Researchers Utilize Dental Stem Cells for Stroke Treatment

Researchers at Adelaide University have developed a potential therapy for stroke victims utilizing dental stem cells to regenerate damaged brain cells.   The study involved the use of human dental pulp stem cells in rats suffering from post- stroke symptoms.  The stem cells were transplanted into the damaged brains of the rats with the rats showing significant improvement in brain function, motor skills and cognitive abilities within several weeks.  The therapy poses a new possibility for patients who have suffered a stroke.  Patients will be able to use stem cells extracted from their own teeth to regenerate damaged brain tissue.  The use of autologous stem cells eliminates the risk of rejection and the need for immune-suppression drugs and results in a more positive outcome.  The research is so promising that the researchers hope to begin clinical trials within three to four years.

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Stem Cell Treatment For Stroke Victims Shows Promising Results

A new stem cell treatment for stroke patients is showing promising results, according to the researchers conducting the trial in Scotland at  the Institute of Neurological Sciences.

So far five of the is patients who have received stem cell therapy have shown improvement and exhibited no adverse side effects.

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Stem Cell Clinical Trials Advance Regenerative Medicine Into Prime Time

The promise of regenerative medicine has taken another step toward fruition this past week with announcements inYokohama, Japan at the annual meeting of the International Society for Stem Cell Research (ISSCR) that two research groups are moving forward with human clinical trials.  One will be focusing on a rare genetic neurological disease [Pelizaeus-Merzbacher disease (PMD) – a progressive and fatal disorder in which a genetic mutation inhibits the normal growth of myelin] and another for the loss of vision in elderly people [age-related macular degeneration (AMD)]

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New Stem Cell Breakthrough Successfully Mimics Natural Brain Cell Development

Researchers at Lund University have developed a new technique that differentiates stem cells into brain cells.  This new method is simpler, faster, and safer than previous research methods and thus creates the opportunity to expedite the facilitation of clinical cell transplants.This technique has proved so successful because it mimics the brain’s natural development process, the team reported.

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Researchers Successfully Differentiate Autologous Stem Cells into Healthy Bone

Scientists at UCLA utilized autologous stem cells [the recipient’s own stem cells] to grow new bone, which was found to develop more quickly and be of higher quality than bone grown using traditional methods.

This new research aims to supplant current methods, such as painful bone grafts. Utilizing the stem cells found in the patient’s own body does away with issues such as tissue rejection and the need for long term supplemental medications.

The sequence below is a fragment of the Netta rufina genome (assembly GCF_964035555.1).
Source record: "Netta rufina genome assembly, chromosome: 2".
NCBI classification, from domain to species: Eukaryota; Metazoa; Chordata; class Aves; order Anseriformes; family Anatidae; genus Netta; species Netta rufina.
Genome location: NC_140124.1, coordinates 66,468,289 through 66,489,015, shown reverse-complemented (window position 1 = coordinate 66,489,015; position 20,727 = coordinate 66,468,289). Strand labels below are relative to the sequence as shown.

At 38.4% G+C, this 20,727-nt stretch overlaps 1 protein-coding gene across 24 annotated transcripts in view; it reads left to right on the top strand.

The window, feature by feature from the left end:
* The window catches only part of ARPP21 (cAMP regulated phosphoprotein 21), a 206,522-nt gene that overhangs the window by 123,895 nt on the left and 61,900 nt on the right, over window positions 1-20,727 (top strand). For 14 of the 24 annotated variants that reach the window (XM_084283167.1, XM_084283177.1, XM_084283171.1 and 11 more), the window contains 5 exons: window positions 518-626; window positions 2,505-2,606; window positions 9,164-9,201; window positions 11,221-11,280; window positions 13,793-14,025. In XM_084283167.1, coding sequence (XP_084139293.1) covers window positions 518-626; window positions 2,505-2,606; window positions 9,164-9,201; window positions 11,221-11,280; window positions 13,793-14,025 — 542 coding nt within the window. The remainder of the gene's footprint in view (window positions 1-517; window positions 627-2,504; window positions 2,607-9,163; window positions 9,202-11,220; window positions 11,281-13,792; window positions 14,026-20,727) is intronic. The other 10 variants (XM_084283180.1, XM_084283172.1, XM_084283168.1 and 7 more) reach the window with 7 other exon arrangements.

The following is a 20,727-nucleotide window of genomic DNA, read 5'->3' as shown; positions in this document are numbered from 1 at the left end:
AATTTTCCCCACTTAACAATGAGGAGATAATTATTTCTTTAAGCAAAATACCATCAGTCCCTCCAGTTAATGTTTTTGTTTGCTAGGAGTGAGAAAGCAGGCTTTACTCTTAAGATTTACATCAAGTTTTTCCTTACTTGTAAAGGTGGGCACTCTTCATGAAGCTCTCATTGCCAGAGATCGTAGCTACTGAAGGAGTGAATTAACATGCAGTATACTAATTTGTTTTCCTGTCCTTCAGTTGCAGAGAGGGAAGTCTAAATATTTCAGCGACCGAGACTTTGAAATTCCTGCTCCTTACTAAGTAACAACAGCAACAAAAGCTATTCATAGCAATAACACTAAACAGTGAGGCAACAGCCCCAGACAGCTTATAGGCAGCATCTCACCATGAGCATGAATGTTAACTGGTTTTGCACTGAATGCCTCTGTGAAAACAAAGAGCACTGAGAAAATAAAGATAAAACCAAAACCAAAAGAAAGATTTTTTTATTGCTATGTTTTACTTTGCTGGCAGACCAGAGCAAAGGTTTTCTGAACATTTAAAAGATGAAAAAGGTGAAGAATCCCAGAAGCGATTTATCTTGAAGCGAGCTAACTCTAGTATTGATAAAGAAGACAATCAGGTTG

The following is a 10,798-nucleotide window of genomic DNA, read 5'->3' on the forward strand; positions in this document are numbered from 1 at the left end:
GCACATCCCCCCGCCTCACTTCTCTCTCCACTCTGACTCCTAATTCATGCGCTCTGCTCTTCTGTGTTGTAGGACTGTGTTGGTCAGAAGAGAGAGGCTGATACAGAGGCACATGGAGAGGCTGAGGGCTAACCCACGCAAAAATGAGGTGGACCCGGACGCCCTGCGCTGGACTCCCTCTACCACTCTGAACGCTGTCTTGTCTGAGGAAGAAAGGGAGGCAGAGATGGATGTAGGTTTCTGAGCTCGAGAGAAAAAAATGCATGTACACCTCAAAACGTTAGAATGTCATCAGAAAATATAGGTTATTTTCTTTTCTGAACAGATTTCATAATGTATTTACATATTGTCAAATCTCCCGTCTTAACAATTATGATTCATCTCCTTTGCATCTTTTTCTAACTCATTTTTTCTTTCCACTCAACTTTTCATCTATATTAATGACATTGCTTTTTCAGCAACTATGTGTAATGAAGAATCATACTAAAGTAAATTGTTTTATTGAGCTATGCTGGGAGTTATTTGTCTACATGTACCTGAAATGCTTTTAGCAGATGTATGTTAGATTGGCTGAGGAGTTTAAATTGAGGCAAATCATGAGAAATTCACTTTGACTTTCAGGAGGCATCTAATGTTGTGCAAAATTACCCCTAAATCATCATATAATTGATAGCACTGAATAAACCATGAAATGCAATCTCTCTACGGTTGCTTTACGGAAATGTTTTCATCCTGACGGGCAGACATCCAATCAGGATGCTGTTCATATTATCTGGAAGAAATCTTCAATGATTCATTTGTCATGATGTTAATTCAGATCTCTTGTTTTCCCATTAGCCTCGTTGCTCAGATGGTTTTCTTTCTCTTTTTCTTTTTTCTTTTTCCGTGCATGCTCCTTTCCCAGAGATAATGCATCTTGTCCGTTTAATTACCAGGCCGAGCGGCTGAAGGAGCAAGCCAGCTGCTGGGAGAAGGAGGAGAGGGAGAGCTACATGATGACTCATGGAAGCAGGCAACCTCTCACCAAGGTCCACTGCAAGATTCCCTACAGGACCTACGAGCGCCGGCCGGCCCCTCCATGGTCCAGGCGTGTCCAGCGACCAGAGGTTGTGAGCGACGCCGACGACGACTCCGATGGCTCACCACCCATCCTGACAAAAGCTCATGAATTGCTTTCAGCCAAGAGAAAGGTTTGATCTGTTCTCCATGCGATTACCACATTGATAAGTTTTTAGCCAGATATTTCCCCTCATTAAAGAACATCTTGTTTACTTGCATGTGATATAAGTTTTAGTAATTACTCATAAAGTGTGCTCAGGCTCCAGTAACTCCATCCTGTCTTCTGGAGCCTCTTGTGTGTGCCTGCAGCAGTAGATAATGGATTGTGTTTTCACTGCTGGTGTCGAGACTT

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Tokyo Researchers Grow Human Liver From Stem Cells

A team led by Professor Hideki Taniguchi at Yokohama City University in Tokyo successfully grew a fully functional human liver from stem cells.

The breakthrough marks a major advance in the creation of human organs, a key battleground for doctors who constantly face a shortage of transplant donors.  The utility of stem cells to not only reverse damage in existing organs but actually grow entirely new ones underscores the paradigm shift regenerative medicine is creating in the field of medicine.

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Global Collaboration Enables Stem Cell Therapy to Rehabilitate Tragically Burned 3-Year-Old

Johannesburg, South Africa –  After three-year-old Isabella “Pippie” Kruger was burned on over 80% of her body in a tragic accident, her mother was left searching for a viable option  to repair her extremely damaged skin and save her life.

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Scotland Announces Major New Regenerative Medical Initiative with Opening of the New Stem Cell Center

 

 

 

 

 

As an example of the resources both the private and public sectors are directing to regenerative medicine, Scotland announced a new stem cell research center and biomedical incubator to research stem cell therapies for conditions such as Multiple Sclerosis, Parkinson’s disease, Motor Neuron Disease, and Heart and Liver Disease. In this new facility, there are accommodations for 250 scientists and includes the most up-to-date facilities in the UK.

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Adult Stem Cells Show Promise for Treating Debilitating Injuries

 

 

 

 

 

Delmarvanow.com recently published a moving article regarding a personal perspective on adult stem cell therapies: this story depicts the perspective of a man who has been paraplegic for over 30 years after an accident during a business trip. He recently discovered the promising research surrounding the use of adult stem cell therapies for patients suffering from long term and previously irreparable injuries. Specifically, he found that “the stem cell transplants had shown dramatic successes in reversing damage to the central nervous system”.

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